heaven-derived, and receives nothing from the earth. It gives
heavenly joy to all of its surroundings. It is that glorious inner
sunshine of life, that blesses the poor man as boundlessly as the
rich. And how beautiful it is for _two_ to realize that time and
space have nothing to do with their union. In each other they see
eternity; they know from whence their emotions flow, and know that
the fountain is Infinite. The Lord is the beginning and end; to
them, the first and the last. They live _in_ Him, _from_ Him, and
_to_ Him. They love only His Divine image in each other; they seek
to do good to others, as organs of His Divine life. He is the glory
and blessedness of their whole being.

"And if such blissful emotions can be realized in this cold, hard,
ungenial, outer life, what must it be when the two pass into the
conscious presence of the Divine Father, and behold each other not
in angular material forms, and dead material light, but in the
Divine light of Heaven, in Heavenly forms,--radiant in intelligence
glowing in the rosy love of eternal youth--beautiful in the 'beauty
of the Lord?'"

How pure, how wise, how beautiful! Here is the true doctrine, that
man and woman are not equal in the sense so often asserted in these
modern times; that they are created with radical differences, and
that the life of neither is perfect until they unite in marriage
union--one man with one wife.



A MERCHANT married a Fairy. He was so manly, so earnest, so
energetic, and so loving, that her heart was constrained toward him,
and she gave up her heritage in Fairyland to accept the lot of

They were married; they were happy; and the early months glided away
like the vanishing pageantry of a dream.

Before the year was over he had returned to his affairs; they were
important and pressing, and occupied more and more of his time. But
every evening as he hastened back to her side she felt the weariness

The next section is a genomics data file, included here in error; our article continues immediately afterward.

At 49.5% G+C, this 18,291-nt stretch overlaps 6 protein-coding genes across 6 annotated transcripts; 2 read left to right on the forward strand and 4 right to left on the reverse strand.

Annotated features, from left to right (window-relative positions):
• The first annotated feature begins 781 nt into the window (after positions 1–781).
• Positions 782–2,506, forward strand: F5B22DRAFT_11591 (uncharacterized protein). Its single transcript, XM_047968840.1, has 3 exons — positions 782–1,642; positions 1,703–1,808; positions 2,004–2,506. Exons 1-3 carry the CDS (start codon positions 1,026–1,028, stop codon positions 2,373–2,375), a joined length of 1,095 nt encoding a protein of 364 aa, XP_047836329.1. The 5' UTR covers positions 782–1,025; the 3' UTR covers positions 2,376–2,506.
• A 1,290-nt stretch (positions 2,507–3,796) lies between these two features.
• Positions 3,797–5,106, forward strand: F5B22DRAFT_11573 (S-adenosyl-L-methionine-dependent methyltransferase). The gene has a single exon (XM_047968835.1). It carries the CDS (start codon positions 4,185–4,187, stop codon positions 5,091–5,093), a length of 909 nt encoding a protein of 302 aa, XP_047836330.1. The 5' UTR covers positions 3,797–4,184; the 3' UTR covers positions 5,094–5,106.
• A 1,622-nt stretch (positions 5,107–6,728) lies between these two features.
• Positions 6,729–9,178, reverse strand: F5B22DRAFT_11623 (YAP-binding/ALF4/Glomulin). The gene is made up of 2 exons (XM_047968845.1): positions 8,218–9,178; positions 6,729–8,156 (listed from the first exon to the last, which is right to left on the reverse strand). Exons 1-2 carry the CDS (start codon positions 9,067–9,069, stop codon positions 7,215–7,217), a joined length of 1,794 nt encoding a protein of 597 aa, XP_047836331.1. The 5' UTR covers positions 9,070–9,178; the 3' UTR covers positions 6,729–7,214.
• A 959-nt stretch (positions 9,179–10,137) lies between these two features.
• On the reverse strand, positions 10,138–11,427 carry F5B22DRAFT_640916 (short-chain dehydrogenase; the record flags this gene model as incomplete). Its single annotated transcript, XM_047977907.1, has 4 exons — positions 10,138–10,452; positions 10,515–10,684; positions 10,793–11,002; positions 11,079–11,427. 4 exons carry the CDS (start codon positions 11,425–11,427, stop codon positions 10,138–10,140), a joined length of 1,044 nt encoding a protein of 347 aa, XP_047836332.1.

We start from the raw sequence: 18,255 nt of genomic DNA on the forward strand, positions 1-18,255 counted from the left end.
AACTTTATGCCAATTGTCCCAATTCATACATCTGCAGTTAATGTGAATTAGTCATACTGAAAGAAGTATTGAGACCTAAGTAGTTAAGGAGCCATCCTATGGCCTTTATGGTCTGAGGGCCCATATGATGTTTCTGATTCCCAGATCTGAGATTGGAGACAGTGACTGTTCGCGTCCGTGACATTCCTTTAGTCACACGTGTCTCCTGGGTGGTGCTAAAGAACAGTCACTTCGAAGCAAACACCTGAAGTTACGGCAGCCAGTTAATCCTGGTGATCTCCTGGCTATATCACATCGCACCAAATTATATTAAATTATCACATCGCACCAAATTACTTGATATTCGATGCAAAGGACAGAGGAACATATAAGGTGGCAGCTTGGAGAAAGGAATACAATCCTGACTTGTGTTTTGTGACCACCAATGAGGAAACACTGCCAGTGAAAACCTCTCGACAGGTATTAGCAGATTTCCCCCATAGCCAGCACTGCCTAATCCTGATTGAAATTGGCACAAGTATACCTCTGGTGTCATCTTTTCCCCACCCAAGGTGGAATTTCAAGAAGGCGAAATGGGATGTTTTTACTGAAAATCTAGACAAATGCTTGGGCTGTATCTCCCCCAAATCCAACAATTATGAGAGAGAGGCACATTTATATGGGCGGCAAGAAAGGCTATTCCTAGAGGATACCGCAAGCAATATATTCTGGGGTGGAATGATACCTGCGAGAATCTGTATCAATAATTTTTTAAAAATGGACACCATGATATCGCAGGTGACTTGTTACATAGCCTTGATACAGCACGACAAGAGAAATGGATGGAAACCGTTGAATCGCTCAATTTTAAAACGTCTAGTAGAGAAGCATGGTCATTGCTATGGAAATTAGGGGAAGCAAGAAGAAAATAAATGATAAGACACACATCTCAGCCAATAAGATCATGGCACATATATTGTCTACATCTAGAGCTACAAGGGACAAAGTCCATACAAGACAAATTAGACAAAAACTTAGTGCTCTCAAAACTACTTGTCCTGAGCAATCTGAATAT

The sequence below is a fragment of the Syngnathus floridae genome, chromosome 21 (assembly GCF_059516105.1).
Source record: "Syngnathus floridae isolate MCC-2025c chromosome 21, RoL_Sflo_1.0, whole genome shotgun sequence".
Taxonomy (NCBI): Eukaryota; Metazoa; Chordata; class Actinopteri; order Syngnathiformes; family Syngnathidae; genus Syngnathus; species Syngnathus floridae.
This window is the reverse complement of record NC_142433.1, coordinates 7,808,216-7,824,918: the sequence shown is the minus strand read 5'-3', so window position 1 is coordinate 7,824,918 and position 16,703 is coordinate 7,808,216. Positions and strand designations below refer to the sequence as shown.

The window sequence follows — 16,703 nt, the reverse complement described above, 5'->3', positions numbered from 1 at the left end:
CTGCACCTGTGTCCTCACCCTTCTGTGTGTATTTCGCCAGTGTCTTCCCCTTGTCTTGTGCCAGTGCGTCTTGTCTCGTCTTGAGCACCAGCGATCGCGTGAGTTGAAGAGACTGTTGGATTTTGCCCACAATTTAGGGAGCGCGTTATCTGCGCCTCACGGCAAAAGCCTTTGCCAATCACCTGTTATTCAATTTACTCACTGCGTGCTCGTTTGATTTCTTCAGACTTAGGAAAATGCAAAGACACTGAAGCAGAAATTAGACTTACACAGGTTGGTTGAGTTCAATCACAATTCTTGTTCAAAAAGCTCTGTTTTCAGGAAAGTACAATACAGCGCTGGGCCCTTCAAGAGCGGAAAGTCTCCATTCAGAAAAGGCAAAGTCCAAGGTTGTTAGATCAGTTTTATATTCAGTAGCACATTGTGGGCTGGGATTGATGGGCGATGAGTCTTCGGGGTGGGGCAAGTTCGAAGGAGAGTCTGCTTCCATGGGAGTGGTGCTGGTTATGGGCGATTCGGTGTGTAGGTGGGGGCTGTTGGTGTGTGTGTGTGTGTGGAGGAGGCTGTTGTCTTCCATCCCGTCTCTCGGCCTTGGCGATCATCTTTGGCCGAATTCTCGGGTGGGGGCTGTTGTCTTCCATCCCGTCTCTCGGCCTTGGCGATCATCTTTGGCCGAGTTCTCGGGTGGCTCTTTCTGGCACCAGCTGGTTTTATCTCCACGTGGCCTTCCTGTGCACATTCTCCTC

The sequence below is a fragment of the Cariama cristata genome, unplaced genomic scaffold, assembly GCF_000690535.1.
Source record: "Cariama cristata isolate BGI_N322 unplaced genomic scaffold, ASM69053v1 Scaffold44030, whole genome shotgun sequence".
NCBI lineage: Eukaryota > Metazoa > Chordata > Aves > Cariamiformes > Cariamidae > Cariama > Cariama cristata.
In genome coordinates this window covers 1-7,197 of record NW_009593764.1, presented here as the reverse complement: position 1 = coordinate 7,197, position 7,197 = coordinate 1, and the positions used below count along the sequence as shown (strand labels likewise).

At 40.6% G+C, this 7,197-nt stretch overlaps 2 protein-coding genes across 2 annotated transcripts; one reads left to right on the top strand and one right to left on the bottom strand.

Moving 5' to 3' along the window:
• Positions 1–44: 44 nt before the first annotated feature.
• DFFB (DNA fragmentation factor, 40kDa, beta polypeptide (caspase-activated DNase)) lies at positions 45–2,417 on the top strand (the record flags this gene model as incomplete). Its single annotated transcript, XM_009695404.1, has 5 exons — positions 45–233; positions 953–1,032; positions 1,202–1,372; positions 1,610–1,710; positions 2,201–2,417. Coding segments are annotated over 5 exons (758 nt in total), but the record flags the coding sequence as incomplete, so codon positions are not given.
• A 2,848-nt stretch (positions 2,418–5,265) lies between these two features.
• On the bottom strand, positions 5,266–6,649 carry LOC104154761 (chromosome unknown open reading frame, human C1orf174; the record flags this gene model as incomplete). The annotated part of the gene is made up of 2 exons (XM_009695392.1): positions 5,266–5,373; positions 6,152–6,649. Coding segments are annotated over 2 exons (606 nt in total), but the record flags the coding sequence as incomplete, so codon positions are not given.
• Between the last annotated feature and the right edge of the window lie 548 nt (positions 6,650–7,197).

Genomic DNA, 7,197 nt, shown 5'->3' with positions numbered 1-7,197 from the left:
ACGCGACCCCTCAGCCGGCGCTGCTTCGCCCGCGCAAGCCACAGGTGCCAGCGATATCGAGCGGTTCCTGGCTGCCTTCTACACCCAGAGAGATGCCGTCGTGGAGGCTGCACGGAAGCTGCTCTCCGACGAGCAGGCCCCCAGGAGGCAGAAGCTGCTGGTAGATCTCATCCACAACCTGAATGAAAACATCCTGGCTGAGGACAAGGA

of absence more than repaid by the delight of his presence. She sat
at his feet, and sang to him, and prattled away the remnant of care
that lingered in his mind.

But his cares multiplied. The happiness of many families depended on
him. His affairs were vast and complicated, and they kept him longer
away from her. All the day, while he was amidst his bales of
merchandise, she roamed along the banks of a sequestered stream,
weaving bright fancy pageantries, or devising airy gayeties with
which to charm his troubled spirit. A bright and sunny being, she
comprehended nothing of care. Life was abounding in her. She knew
not the disease of reflection; she felt not the perplexities of
life. To sing and to laugh--to leap the stream and beckon him to
leap after her, as he used in the old lover-days, when she would
conceal herself from him in the folds of a water-lily--to tantalize
and enchant him with a thousand coquetries--this was her idea of how
they should live; and when he gently refused to join her in these
childlike gambols, and told her of the serious work that awaited
him, she raised her soft blue eyes to him in a baby wonderment, not
comprehending what he meant, but acquiescing, with a sigh, because
he said it.

She acquiesced, but a soft sadness fell upon her. Life to her was
Love, and nothing more. A soft sadness also fell upon him. Life to
him was Love, and something more; and he saw with regret that she
did not comprehend it. The wall of Care, raised by busy hands, was
gradually shutting him out from her. If she visited him during the
day, she found herself a hindrance and retired. When he came to her
at sunset he was preoccupied. She sat at his feet, loving his
anxious face. He raised tenderly the golden ripple of loveliness
that fell in ringlets on her neck, and kissed her soft beseeching
eyes; but there was a something in his eyes, a remote look, as if
his soul were afar, busy with other things which made her little
heart almost burst with uncomprehended jealousy.